The Philadelphia Fed saw its primary gauge measuring the sector jump from 0.3 in June to 21.8, far better than Wall Street estimates of 5 and the highest in a year.Economyread more
Stocks fell for a third straight day on Thursday as Wall Street digested a mixed batch of corporate earnings results.US Marketsread more
It's tempting to view Netflix as a possible replacement for the entire media ecosystem. But execs on its Q2 earnings call showed lower ambitions: It just wants to create the...Technologyread more
These are the stocks posting the largest moves midday.Market Insiderread more
Netflix blames its content slate, regional price increases and a "pull-forward effect" of its strong Q1 growth for the miss.Technologyread more
Jeffrey Epstein, a former friend of presidents Donald Trump and Bill Clinton, had asked a judge to release him on a bond of as high as $100 million or more.Politicsread more
Nancy Pelosi and House Democrats contend the $15 per hour minimum wage bill will lift workers who have not seen the benefits of a strong economy.Politicsread more
The strengthening of the president's formidable campaign war chest has led his organization, along with the Republican National Committee, to raise over $100 million in the...2020 Electionsread more
Treasury Secretary Steven Mnuchin says if the call goes well, he would expect in-person meetings to take place.Marketsread more
The filing came a day after the judge in Michael Cohen's criminal case ordered their release, saying that the end of a probe into those payments to alleged sexual partners of...Politicsread more
Toys R Us is opening two permanent stores in November — at Simon Property Group's Galleria mall in Houston and at Unibail-Rodamco-Westfield's Garden State Plaza mall in...Retailread more
Walmart will start to hike prices soon in response to the escalating trade war between the U.S. and China, former Walmart U.S. CEO Bill Simon predicted on Friday.
"So far, Walmart's been able to absorb a lot of the pricing, and the question is how long can they do that and whether they actually should," Simon said on CNBC's "Closing Bell. "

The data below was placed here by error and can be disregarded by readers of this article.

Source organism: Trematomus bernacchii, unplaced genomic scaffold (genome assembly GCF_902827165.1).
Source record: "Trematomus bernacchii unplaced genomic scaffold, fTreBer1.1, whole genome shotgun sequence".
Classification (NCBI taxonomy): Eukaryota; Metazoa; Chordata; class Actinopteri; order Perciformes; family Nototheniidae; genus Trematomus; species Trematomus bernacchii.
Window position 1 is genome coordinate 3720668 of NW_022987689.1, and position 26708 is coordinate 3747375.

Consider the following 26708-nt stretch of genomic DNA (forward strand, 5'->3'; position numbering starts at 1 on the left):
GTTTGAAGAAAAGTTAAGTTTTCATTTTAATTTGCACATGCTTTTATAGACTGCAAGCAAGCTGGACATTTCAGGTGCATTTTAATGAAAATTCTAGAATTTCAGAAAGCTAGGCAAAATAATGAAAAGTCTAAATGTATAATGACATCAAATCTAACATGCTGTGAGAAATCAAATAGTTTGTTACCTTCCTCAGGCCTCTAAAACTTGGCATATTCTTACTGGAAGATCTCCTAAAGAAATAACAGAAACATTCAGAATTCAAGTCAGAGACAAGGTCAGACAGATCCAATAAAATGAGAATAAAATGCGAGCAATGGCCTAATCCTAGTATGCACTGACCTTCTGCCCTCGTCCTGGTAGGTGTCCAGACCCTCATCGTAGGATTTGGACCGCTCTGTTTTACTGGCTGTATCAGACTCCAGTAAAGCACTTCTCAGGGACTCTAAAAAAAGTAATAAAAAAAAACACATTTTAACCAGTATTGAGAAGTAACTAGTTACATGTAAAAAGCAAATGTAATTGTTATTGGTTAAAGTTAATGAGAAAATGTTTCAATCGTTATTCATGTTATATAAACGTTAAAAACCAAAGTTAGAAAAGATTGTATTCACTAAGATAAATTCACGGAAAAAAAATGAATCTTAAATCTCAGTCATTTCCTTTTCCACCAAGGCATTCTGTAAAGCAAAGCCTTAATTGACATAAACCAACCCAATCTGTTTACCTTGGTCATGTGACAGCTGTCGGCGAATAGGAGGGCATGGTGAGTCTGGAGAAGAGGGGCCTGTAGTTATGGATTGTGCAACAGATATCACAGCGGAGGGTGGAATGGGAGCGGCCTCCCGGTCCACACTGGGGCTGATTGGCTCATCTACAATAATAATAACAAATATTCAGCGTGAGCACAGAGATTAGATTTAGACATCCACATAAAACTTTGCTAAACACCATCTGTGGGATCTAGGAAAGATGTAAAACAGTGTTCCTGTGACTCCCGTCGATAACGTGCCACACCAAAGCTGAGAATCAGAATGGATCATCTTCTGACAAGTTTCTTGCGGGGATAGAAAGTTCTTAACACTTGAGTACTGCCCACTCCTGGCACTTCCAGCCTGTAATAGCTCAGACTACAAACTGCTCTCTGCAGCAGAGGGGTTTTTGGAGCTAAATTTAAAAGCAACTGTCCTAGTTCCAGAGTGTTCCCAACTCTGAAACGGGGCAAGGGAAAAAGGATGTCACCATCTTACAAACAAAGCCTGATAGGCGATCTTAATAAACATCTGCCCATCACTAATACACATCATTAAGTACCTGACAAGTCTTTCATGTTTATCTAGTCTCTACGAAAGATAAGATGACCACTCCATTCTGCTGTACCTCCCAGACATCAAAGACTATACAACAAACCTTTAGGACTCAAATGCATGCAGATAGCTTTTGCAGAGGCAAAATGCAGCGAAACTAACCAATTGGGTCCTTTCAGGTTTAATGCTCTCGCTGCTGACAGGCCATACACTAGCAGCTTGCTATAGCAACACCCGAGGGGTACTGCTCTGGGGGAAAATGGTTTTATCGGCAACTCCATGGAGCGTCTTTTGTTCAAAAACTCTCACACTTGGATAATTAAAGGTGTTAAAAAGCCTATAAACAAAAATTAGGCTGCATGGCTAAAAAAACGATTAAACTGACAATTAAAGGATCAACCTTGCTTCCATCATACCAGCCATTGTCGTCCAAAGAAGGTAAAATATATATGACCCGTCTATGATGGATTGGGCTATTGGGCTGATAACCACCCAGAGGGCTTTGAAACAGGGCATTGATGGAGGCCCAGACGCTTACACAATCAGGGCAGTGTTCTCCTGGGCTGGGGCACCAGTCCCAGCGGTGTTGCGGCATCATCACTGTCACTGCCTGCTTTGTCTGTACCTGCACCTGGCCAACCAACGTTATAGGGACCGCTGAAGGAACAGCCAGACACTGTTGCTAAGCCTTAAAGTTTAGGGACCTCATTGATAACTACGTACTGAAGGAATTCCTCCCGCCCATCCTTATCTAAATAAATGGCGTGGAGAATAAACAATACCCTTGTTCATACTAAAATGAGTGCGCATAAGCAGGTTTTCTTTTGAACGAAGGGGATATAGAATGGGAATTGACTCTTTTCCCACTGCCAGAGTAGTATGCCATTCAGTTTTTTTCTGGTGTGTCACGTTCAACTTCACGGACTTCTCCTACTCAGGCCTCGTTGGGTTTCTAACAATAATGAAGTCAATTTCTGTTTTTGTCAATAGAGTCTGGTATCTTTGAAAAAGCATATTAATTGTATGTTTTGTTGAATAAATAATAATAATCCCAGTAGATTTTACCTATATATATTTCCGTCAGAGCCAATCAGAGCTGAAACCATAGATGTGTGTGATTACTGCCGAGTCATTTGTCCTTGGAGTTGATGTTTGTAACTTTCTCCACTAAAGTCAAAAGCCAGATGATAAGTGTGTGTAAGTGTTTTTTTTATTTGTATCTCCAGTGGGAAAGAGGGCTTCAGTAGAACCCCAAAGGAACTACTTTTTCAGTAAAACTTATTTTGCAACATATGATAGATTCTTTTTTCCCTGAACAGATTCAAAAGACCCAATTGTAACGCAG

"As the cost of goods go up in any other way or any other model, the costs are mitigated and they are passed through … You'll see Walmart start to do that soon," he added.
Trump's latest move came earlier this week, when he announced 10 percent tariffs on $200 billion in Chinese goods. The duties will rise to 25 percent on Jan 1.
Beijing retaliated with tariffs on $60 billion worth of American products.
Walmart wrote its letter to Lighthizer two weeks ago, before the latest tariffs were revealed.
Walmart warned it may hike prices on a wide range of products, including food and personal care items.
"As the largest retailer in the United States and a major buyer of U.S. manufactured goods, we are very concerned about the impacts these tariffs would have on our business, our customers, our suppliers and the U.S. economy as a whole," Walmart wrote.
Target was also among those pushing back against the tariffs. In its letter, dated Sept. 6, the retailer said it was "deeply troubled" by the trade war, which it said raises prices on everything from backpacks to playpens.
"The prices have to be passed through eventually, and I think most retailers are starting to make plans to do that," Simon said.
Plus, "for tariffs to have any effect at all the consumer has to feel it and change their buying behaviors so that then retailers and manufacturers would change."
— CNBC's Dawn Kopecki and Reuters contributed to this report.